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St James Church, Franz Josef facts for kids

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St James Church
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St James Church in 2020
43°23′27″S 170°10′52″E / 43.39083°S 170.18111°E / -43.39083; 170.18111Coordinates: 43°23′27″S 170°10′52″E / 43.39083°S 170.18111°E / -43.39083; 170.18111
Location State Highway 6, Waiho Gorge, Franz Josef / Waiau
Country New Zealand
Denomination Anglican
History
Status Parish church
Consecrated 26 April 1931
Architecture
Functional status Active
Architect(s) James S. Turnbull & Percy Watts Rule
Architectural type Selwynesque
Construction cost £1400
Specifications
Capacity 100
Administration
Parish Ross and South Westland
Diocese Christchurch
Province Anglican Church in Aotearoa, New Zealand and Polynesia
Clergy
Minister(s) Reverend Vivien Harper
Designated: 28 June 1990
Reference #: 4994

St James Church in Franz Josef on the West Coast of New Zealand's South Island is a small Anglican church in a garden setting. Built in 1931 in a Tudor style, it is notable for its use of clear glass windows and the view over Waiho Gorge from its altar. This view originally included Franz Josef Glacier, a famous scene recorded on a 1946 Peace Stamp, but the glacier has since receded.

Background

The Ross and South Westland parish was created in 1867, but a church at Franz Josef was not proposed until 1925. Reverend James R. Young (vicar of the parish 1923–1928) suggested a building of riverstone, and a site was donated by Peter and Alec Graham, notable climbing guides and operators of the Franz Josef Glacier Hotel. Plans were drawn up by Maurice Guthrie, but these were rejected as being too expensive for the nine Anglican families of the area. Archdeacon Julius visited Westland in February 1927, and afterwards suggested a wooden church with views of the Waiho River and Franz Josef Glacier. Plans were commissioned from James S. Turnbull and Percy Watts Rule of Timaru in 1928.

Construction

St James Franz MRD 03
Foundation stone

The site was cleared for building in March 1930, tenders were called in November of that year, and a contract for the construction was awarded to Bullock and Stewart in 1931. The foundation stone for the church was laid by the Governor-General, Lord Bledisloe, in early February 1931. The construction cost of the church was around £1000–1400.

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1946 "A Spirit of Thankfulness" Peace Stamp

The dedication ceremony was held on 26 April 1931 by Bishop West-Watson of Christchurch, assisted by Reverends James R. Young (then of Hāwera) and A.K. Warren, vicar of Ross and South Westland, in front of a congregation of 150. The church was dedicated to St James, but named in part to honour James Young, who had proposed it be built, in recognition of his services to the community.

St James Franz Josef altar window view 1998
View in 1998 through the central apsidal window of St James Church, looking across the Waiho River with Franz Josef Glacier visible beyond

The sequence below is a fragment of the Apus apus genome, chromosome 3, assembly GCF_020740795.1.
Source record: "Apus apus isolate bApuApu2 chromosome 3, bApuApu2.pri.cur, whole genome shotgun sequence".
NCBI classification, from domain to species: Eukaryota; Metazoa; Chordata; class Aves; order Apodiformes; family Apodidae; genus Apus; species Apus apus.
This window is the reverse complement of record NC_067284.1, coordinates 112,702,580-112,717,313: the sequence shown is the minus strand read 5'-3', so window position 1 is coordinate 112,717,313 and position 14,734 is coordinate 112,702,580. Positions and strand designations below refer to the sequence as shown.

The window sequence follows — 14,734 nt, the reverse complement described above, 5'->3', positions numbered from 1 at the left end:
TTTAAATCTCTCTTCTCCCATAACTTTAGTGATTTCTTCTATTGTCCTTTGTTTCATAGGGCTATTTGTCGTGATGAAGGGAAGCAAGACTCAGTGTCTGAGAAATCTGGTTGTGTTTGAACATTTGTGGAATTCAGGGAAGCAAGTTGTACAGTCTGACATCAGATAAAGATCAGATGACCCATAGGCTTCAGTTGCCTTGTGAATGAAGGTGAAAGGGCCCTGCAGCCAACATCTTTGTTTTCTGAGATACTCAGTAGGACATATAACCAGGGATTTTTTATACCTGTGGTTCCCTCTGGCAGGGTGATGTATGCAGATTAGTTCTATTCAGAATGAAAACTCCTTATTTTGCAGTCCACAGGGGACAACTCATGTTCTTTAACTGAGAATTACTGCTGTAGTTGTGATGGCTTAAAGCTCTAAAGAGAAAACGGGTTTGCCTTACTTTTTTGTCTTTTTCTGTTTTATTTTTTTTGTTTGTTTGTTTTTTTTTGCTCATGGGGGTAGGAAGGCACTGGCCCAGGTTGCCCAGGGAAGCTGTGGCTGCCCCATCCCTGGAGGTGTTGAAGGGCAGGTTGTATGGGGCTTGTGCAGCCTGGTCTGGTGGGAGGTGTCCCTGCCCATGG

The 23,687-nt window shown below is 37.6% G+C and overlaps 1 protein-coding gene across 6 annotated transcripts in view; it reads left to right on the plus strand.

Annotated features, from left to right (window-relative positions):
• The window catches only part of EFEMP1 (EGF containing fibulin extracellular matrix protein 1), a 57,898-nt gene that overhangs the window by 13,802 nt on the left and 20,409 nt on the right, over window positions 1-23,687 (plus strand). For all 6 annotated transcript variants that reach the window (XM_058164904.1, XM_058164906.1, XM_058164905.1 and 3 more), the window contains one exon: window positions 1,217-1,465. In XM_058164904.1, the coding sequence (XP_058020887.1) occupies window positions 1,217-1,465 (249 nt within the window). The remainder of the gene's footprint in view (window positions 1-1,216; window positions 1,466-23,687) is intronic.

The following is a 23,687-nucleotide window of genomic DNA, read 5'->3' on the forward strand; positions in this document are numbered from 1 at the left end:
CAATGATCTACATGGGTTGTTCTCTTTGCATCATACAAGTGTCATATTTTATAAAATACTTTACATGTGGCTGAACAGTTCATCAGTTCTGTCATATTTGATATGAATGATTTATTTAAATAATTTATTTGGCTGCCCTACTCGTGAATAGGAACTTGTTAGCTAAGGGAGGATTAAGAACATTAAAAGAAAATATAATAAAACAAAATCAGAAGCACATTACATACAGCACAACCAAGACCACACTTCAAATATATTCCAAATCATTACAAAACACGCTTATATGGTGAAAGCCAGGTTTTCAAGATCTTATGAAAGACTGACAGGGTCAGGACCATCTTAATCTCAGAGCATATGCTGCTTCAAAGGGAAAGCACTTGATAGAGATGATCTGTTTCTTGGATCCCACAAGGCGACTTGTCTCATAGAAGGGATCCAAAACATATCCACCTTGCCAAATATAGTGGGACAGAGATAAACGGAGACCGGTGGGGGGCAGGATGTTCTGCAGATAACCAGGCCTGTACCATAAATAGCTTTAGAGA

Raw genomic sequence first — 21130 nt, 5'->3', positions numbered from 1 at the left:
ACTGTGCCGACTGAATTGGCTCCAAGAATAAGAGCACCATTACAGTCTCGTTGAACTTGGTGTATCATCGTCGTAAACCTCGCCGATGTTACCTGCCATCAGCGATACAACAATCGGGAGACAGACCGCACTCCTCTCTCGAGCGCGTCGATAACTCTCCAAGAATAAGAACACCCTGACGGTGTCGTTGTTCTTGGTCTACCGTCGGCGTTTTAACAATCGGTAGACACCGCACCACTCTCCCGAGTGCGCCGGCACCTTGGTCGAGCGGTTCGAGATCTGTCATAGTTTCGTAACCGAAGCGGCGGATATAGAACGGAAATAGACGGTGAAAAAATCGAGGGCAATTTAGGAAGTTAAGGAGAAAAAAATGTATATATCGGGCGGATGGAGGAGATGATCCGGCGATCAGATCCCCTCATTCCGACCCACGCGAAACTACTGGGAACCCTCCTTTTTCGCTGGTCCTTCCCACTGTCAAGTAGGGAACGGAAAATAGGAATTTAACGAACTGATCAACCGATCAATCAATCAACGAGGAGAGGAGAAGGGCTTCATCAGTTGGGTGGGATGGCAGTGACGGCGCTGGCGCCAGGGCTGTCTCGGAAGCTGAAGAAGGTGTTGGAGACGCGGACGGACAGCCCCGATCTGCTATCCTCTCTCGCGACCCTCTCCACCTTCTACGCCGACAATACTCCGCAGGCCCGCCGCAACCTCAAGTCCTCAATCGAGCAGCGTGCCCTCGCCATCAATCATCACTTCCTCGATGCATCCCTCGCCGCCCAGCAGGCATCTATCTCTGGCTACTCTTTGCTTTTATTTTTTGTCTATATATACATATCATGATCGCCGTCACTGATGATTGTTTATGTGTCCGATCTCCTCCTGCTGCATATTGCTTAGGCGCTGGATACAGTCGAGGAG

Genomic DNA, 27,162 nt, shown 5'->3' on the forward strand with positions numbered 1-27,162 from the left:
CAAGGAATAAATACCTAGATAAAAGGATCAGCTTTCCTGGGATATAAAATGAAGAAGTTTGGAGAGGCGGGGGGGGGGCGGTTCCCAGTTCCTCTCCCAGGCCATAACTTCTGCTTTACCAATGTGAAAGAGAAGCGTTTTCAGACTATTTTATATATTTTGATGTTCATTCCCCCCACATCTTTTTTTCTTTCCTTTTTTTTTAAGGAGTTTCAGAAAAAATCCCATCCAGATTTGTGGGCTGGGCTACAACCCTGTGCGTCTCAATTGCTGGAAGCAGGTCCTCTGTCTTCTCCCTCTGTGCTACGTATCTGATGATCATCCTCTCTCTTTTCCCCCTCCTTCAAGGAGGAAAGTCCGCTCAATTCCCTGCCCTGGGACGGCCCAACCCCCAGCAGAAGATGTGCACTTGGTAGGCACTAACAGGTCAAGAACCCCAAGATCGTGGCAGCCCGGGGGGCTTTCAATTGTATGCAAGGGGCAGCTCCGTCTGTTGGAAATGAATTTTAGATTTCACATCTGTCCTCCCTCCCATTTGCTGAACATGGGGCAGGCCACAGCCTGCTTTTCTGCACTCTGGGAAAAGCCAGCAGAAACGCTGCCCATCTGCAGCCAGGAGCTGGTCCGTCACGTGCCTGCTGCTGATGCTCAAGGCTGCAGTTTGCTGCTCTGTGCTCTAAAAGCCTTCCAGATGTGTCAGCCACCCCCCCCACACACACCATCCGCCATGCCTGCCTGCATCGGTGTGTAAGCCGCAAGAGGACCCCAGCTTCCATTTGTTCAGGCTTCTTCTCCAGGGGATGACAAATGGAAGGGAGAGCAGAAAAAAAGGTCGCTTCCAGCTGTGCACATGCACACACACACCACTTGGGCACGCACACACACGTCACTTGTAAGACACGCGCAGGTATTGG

The church is described as of 'Selwynesque' or Tudor in style. The walls are constructed of board-and-batten, with a corrugated iron roof. There is castellated bell tower. The church is decorated with a highly distinctive style, with dark brown paint used to highlight the exterior battens and roof trusses. Rather than the more usual stained glass windows, the building features three clear plate glass apsidal windows, overlooking the Waiho River. When the church was built it also had a view of the Franz Josef Glacier, but by 1953 this had retreated out of view. From 1985 to 2006, the glacier generally advanced and thickened, and by 1997 it was once again visible through the altar window before retreating again.

History

St James river comparisons MRD
The rise of the Waiho River between 1936 and 2018 can be seen in these two photos of St James

The more famous Church of the Good Shepherd at Lake Tekapo also incorporates clear glass windows to allow for a view of the lake, a feature which was inspired by the prior use at St James.

The church achieved national recognition when the view across the altar to the mountains was featured on a 9d Peace stamp entitled "A Spirit of Thankfulness", issued in 1946 to commemorate the end of World War Two.

On 28 June 1990, the building was registered by the New Zealand Historic Places Trust (now Heritage New Zealand) as a Category I structure, with register number 4994. The building is considered notable for the way in which it complements its bush surroundings, and the use of clear glass windows behind the altar.

In December 1995, 750 mm (30 in) of rain fell over a three-day period, washing away the northern approach to the Waiho River bridge, and gouging out the river bank to within 6 m (20 ft) of St James Church. In September–October 1996, civil works costing $300,000, including a contribution of $50,000 from the Anglican Church Property Trust, were completed to protect both the bridge approaches and the church from future flood events.

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